I remember this vase in my grandmother’s house. It sat in the glow cast by the light on her bedside table. I marveled at the swirled colors, trying to imagine how they might have been created. The story of the vase, as I recall, goes back nearly six decades to my father’s childhood. For some special event or occasion, a man had set up a vat of swirling paint colors. For a few coins, one could purchase an unglazed vase or pot. A finger slipped in the opening allowed my father to dip the vase and pull out this uniquely painted gift for my grandmother.
Eventually the vase, and the story, became my own. The colors have been somewhat dulled by time, but the inspiration remains the same. Recently as I was pondering ideas for a craft to do with children at my family reunion, I thought of this vase and did a little research into the technique. Here’s my version, which works well on small canvases or unfinished wood.
Newspapers or dropcloth, and rags for protection and cleanup
Watertight container that is at least as wide and deep as the objects you’d like to paint (like an old bucket or a plastic storage box)
Toothpicks, small paintbrushes, and popsicle sticks for dripping and swirling paint
Assortment of enamel paints (like the readily available Testor’s brand, found at most craft stores)
Enamel paint thinner
Small stretched canvases, and/or sanded wood objects for painting
First, some tips
This project is perfect for outdoors in the summer weather, as the materials can be messy, and enamel paints should be used in a ventilated area. Be sure that your children are dressed in painting clothes because enamels are permanent.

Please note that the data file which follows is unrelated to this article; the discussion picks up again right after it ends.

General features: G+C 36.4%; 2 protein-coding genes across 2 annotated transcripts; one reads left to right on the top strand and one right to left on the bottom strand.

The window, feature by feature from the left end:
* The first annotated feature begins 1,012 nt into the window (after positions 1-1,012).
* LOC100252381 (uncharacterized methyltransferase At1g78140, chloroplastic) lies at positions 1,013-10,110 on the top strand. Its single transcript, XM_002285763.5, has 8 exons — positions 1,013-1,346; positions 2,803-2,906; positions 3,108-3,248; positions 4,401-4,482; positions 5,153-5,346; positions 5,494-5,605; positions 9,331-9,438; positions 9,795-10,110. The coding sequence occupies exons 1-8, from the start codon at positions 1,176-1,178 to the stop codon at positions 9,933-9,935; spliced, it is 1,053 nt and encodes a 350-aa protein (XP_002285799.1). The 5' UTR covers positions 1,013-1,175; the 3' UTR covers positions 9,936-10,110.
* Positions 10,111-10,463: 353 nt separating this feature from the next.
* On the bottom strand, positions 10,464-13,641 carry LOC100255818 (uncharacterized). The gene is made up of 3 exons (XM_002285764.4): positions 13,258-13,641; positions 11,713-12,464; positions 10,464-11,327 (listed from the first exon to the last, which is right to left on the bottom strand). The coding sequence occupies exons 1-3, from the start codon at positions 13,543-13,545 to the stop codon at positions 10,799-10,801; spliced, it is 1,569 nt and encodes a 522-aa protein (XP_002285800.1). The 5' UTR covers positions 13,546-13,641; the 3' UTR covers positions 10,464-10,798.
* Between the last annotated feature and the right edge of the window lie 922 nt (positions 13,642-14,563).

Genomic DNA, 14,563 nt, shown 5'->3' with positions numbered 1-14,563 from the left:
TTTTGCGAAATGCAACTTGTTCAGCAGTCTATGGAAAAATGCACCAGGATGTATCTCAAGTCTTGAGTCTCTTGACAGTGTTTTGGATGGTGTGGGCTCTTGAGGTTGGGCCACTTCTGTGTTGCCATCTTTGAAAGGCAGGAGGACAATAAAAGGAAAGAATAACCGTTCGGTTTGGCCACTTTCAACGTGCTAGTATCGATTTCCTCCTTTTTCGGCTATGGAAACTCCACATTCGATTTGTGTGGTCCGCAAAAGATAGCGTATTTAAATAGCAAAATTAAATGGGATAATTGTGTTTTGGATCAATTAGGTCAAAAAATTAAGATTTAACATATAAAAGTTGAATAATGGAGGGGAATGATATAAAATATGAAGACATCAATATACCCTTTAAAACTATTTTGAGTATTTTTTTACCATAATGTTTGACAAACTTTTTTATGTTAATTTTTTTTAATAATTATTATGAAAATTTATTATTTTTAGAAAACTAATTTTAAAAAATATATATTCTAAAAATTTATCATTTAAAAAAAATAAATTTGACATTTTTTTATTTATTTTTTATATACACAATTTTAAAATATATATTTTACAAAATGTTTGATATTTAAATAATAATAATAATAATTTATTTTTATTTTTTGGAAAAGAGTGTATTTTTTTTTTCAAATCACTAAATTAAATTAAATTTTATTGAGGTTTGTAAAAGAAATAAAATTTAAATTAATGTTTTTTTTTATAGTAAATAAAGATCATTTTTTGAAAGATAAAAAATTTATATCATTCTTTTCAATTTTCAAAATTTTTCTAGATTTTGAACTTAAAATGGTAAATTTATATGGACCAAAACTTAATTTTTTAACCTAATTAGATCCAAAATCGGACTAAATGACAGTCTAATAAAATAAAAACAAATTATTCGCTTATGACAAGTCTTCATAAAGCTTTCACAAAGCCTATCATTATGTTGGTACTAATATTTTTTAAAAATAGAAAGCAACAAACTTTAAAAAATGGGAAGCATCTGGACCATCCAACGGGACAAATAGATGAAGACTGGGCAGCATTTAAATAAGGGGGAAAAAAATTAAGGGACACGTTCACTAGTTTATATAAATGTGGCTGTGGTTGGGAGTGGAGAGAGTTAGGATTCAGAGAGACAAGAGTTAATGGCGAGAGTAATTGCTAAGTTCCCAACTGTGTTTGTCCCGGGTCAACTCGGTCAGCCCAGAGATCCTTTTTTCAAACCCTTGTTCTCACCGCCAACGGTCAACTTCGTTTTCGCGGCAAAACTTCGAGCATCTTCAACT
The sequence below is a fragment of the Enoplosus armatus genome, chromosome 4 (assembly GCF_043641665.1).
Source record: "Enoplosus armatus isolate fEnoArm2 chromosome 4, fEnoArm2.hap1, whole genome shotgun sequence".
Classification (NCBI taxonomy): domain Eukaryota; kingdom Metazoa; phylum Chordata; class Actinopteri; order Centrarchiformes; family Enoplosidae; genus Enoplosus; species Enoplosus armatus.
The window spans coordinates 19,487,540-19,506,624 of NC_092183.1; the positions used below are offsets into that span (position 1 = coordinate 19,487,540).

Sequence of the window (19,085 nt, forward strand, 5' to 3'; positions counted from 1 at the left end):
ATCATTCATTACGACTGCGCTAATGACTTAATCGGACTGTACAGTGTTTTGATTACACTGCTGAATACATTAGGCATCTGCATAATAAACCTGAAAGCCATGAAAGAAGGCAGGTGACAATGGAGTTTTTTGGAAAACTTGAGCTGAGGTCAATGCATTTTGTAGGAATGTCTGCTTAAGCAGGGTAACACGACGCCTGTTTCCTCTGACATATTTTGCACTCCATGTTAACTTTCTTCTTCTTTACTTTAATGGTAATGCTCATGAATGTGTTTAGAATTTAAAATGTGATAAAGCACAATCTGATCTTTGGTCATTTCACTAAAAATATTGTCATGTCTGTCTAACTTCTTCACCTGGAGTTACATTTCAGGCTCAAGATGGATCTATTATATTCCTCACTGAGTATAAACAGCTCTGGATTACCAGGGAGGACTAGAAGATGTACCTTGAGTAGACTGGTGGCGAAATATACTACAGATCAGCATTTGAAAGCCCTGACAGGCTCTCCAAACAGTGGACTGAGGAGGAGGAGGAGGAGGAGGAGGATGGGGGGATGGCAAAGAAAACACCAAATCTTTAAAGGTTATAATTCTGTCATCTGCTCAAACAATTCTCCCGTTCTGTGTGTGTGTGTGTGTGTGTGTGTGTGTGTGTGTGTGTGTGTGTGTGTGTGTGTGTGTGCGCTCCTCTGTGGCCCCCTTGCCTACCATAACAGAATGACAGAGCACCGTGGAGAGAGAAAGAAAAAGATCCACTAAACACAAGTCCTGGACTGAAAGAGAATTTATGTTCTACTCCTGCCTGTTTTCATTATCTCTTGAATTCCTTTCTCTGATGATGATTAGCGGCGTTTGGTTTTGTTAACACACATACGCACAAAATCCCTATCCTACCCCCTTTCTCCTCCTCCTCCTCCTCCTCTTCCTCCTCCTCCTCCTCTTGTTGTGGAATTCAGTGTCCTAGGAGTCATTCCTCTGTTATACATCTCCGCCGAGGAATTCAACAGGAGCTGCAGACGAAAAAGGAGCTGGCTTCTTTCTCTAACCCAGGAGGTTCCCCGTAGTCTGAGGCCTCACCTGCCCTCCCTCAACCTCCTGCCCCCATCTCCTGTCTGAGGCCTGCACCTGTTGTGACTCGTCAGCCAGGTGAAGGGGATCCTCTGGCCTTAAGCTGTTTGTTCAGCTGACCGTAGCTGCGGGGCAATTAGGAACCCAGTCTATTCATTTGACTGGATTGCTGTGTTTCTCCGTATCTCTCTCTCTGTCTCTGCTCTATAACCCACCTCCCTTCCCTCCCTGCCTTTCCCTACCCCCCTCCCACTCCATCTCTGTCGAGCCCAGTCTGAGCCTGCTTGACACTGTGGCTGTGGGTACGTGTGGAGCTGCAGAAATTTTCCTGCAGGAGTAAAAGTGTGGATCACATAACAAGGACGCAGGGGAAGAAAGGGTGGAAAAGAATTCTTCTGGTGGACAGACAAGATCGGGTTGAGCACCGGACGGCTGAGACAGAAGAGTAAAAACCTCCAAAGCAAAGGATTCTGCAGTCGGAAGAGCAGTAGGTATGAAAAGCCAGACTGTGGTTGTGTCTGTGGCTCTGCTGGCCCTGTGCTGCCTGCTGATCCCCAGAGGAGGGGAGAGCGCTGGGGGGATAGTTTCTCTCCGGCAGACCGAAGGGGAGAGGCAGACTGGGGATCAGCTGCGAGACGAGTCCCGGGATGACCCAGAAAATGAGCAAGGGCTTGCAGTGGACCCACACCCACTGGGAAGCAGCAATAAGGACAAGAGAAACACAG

If you have an opportunity, I’d recommend practicing the technique first on your own so you are comfortable with the process. It can be a little temperamental, but when it works, the results are beautiful!
If you have trouble with clumping or sticking of the paint when you are swirling it (even though you are working quickly), try adding enamel thinner to the paints. This extends the amount of time before the paint dries. Also check that the temperature of the water isn’t too disparate from the temperature of your paints.
Protect your work space with newspapers or a drop cloth.
Place a container filled with room temperature (or warmer) water where it can be reached by everyone.
Begin by selecting a few colors you want to work with. Dip a toothpick or a small paintbrush into the enamel paint and hold it over the surface of the water, allowing drops to fall. The placement, size, and amount of each color of paint will ultimately affect the outcome, and this is part of the learning process! Work quickly to prevent paint from drying on the surface of the water.
photo by Bonnie Beal
Once you’re happy with the paint on the surface, use a paintbrush, a clean toothpick, or even a string to drag across the paint. The paint will swirl and marble across the surface of the water, creating beautiful and unique designs.
With a toothpick, create a break along the side of the surface paint large enough to slip a canvas or other object in without touching the paint. This way you can dip the canvas in the water and move it slightly forward, allowing the paint to adhere as you remove it from the water. Otherwise, you’ll find that you are painting the canvas on the way in, and overpainting on the way back out. This will all become clear after a practice run.
As you pull the canvas from the water, the paint will adhere like magic. Set the artwork aside to dry.
Depending on the size of the piece, you may have enough paint left over on the surface of the water to paint something else. Otherwise, use newspaper or rags to skim the rest of the paint off the water so you have a clean surface for the next round. Experiment with different colors and swirling techniques. I hope you marvel in both the process and the results!
Bernadette Emerson is Co-Editor & Publisher of Rhythm of the Home magazine. She lives with her husband and two young children in the midwest. When she’s not working on ROTH, she enjoys singing in a band, playing music, drinking coffee, getting lost in books, shooting photos for PLY Magazine, and following her artistic whims and creative fancies. You can find her on twitter.